Palestinian leader: Statehood by August
BANI HASSAN | Palestinians will be ready for statehood by August, as promised in a two-year action plan, Palestinian Prime Minister Salam Fayyad said in an interview Tuesday, dismissing a host of steep obstacles to independence.
The former World Bank economist visited a rural West Bank road destroyed by Israel to demonstrate his conviction that independence is inevitable as long as Palestinians don’t lose faith.
Israeli troops tore up the road last week on grounds that it was paved in a nature reserve in an area under full Israeli rule. Mr. Fayyad pledged to repair the road immediately as part of his new campaign to challenge exclusive Israeli control over large tracts of the West Bank.
“This is where the struggle is, in the rural areas,” Mr. Fayyad said during the ride back to his office in Ramallah.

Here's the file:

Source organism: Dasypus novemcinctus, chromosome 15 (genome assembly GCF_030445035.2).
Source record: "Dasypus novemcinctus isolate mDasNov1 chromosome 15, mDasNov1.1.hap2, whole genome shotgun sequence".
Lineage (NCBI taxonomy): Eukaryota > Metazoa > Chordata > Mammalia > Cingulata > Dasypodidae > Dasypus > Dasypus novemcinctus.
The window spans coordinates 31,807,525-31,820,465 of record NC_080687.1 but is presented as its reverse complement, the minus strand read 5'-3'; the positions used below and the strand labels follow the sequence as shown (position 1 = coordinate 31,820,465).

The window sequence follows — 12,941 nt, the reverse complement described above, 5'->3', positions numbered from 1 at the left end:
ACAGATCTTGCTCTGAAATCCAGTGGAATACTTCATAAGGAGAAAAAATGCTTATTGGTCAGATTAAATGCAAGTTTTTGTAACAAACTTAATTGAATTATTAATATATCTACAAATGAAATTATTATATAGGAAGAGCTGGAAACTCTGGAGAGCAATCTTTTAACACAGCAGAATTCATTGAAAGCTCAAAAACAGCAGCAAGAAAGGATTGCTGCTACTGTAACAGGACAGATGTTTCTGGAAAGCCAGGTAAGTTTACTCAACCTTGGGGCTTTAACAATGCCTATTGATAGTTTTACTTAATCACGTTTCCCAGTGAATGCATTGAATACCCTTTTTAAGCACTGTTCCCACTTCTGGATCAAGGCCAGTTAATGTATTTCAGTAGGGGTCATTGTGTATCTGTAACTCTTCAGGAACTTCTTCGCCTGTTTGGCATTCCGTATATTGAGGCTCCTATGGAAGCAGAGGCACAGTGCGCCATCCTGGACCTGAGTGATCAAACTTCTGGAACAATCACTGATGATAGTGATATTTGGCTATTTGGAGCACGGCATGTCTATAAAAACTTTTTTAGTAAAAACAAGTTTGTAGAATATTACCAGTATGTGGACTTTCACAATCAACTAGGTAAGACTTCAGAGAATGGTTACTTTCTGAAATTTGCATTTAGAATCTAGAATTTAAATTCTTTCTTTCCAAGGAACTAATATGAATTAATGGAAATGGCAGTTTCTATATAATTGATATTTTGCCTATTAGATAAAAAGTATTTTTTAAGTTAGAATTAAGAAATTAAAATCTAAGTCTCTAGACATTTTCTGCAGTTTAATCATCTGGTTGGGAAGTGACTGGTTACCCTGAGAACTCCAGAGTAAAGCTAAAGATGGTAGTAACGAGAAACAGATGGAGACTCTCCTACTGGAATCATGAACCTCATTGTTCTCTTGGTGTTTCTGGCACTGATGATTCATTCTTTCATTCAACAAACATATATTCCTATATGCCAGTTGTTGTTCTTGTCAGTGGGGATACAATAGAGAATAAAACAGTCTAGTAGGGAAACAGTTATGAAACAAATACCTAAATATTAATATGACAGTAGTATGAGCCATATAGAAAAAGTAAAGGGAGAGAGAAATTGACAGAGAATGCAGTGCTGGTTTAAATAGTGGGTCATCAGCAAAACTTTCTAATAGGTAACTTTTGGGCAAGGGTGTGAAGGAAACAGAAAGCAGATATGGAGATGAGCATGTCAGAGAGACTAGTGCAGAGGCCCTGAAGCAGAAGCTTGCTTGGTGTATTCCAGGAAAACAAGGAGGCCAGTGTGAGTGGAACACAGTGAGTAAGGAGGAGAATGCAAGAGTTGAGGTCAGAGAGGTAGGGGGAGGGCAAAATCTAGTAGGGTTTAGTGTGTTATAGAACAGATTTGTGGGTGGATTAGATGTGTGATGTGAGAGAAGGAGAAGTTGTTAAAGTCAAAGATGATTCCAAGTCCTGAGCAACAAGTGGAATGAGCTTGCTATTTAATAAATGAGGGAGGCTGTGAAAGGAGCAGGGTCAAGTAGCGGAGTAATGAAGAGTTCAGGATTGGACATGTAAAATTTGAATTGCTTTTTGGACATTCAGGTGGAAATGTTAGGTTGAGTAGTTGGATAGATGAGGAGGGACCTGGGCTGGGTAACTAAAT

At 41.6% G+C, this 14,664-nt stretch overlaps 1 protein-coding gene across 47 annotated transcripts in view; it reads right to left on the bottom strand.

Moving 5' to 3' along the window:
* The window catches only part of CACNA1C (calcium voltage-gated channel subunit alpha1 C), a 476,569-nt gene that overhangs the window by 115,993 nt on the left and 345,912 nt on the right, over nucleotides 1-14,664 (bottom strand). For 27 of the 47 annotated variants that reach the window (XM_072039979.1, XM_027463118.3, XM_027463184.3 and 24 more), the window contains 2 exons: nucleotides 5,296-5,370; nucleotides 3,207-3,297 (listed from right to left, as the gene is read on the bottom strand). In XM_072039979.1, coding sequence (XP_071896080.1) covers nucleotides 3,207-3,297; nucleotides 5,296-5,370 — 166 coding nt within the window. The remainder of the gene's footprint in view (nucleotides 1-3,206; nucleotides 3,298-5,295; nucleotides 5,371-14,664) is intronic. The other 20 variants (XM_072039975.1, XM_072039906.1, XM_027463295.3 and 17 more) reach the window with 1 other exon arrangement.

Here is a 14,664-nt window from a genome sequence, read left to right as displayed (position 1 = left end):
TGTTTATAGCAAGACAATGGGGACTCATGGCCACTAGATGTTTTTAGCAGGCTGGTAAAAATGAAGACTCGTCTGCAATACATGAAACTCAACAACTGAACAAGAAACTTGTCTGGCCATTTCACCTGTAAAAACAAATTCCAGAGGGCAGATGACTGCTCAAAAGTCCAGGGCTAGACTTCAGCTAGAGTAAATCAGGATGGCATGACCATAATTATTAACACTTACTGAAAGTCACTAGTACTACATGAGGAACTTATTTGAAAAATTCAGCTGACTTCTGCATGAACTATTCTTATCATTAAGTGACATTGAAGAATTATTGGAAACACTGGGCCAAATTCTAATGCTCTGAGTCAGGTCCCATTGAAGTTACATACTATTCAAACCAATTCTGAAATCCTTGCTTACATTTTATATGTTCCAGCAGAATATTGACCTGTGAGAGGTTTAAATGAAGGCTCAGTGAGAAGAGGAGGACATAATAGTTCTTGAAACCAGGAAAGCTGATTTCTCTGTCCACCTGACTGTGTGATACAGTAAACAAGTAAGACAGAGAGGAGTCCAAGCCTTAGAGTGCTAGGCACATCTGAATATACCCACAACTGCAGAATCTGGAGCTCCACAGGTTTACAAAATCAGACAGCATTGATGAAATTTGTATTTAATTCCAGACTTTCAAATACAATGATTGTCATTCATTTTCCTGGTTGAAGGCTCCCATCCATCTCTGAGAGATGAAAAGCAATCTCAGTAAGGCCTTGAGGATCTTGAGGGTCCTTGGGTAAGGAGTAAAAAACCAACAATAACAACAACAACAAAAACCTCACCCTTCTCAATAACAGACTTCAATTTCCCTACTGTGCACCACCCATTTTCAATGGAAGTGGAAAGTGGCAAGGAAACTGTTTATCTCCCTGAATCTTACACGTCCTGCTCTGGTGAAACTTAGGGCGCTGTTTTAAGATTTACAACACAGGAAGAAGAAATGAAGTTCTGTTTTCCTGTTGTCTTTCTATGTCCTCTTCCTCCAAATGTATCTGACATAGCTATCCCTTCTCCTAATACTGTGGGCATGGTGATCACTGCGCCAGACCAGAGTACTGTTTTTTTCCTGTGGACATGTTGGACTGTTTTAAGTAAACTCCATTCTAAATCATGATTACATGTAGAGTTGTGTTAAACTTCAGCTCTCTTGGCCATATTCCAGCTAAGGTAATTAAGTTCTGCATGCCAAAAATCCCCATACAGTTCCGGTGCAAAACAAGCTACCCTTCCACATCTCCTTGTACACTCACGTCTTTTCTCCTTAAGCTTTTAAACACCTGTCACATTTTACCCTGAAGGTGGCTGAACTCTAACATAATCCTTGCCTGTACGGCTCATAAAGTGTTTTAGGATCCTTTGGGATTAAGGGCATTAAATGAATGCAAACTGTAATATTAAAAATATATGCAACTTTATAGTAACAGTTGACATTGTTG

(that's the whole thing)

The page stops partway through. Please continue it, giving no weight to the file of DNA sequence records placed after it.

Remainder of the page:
Nuke talks to resume in Geneva next week
BRUSSELS | Negotiations between Iran and Western powers on Tehran’s nuclear ambitions will resume next week in Geneva, more than a year after they ground to a halt with sanctions having multiplied.
After months of cat-and-mouse offers and counterbids, the talks are scheduled to restart in Switzerland on Monday and Tuesday, the office of the European Union’s chief diplomat, Catherine Ashton, announced Tuesday.
Iranian chief negotiator Said Jalili will meet with Ms. Ashton, who will lead the international delegation, a spokesman said, in the same city where the last talks dissolved in October 2009.
Court upholds ruling on Christian remarriage
CAIRO | An Egyptian court on Tuesday threw out a challenge to its ruling that Orthodox Copts can remarry, challenging the church’s stance on an issue that has added to tensions between Egypt’s Muslims and the Christian minority.
Divorce and remarriage are more acceptable among Egypt’s Muslims than most members of the Orthodox Coptic church, which allows it only in special cases such as adultery.
Christians, mostly Orthodox Copts, make up about 10 percent of Egypt’s 79 million population.
Sectarian clashes have become more common in recent years, often sparked by cases of interfaith relationships, land disputes and church construction licenses.
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